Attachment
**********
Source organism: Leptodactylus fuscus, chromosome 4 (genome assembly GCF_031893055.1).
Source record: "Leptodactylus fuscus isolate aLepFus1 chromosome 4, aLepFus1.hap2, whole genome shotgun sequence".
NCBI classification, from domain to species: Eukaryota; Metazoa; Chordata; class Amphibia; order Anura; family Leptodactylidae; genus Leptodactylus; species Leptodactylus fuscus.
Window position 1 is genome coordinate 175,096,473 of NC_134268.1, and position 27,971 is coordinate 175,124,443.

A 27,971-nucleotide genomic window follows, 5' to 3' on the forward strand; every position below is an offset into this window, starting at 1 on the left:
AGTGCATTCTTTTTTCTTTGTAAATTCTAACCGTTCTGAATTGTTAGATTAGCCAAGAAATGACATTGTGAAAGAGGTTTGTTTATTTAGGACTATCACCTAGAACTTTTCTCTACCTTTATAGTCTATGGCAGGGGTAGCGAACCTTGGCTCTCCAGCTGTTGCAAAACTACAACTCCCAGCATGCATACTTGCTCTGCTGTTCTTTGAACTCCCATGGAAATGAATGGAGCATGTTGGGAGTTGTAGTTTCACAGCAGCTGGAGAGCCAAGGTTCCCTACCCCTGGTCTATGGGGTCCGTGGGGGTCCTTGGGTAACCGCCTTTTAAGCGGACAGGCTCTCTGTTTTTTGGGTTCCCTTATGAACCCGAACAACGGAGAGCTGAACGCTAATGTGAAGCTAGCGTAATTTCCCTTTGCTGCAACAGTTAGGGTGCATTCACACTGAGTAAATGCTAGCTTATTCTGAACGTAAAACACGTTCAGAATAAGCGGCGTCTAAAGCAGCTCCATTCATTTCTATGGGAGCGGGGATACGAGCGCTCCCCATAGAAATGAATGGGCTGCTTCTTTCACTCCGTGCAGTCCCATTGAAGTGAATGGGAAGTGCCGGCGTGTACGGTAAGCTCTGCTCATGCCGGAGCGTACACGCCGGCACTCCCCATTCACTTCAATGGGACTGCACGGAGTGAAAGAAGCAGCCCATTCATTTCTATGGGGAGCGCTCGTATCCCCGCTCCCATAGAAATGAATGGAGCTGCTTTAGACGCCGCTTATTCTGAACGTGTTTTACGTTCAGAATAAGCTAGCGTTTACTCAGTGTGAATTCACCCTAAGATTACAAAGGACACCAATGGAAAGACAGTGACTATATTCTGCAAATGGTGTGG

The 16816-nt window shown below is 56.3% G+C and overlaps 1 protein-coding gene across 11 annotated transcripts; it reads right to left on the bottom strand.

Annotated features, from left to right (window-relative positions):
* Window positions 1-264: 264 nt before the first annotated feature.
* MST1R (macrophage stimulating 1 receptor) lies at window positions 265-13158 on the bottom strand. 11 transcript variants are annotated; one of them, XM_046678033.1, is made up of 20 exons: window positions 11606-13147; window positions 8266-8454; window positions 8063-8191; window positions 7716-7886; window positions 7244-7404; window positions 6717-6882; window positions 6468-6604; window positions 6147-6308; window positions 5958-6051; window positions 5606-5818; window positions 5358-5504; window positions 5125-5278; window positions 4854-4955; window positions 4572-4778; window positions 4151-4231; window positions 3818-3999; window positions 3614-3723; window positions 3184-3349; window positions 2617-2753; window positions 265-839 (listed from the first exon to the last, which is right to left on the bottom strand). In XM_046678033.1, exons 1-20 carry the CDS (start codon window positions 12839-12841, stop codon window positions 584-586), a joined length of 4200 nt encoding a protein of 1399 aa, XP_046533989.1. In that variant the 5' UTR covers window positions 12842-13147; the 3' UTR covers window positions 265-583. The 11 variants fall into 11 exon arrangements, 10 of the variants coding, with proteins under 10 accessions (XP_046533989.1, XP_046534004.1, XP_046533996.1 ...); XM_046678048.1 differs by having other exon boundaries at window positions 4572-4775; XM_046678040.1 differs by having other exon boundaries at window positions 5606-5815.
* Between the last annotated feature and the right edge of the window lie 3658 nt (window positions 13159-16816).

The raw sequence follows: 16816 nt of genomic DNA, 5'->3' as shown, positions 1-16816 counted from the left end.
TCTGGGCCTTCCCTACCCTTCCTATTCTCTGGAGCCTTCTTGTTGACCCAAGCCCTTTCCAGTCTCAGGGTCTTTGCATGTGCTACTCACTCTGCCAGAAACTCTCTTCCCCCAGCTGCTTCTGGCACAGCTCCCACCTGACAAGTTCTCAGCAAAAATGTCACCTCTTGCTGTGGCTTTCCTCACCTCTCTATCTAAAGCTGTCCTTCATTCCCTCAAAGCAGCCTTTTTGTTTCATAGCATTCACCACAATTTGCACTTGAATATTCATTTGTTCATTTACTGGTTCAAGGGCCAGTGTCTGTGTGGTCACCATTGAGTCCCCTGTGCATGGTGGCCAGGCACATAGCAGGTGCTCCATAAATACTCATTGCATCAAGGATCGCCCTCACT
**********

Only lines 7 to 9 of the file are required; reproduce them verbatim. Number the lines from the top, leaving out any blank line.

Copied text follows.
The 16816-nt window shown below is 56.3% G+C and overlaps 1 protein-coding gene across 11 annotated transcripts; it reads right to left on the bottom strand.

Annotated features, from left to right (window-relative positions):
* Window positions 1-264: 264 nt before the first annotated feature.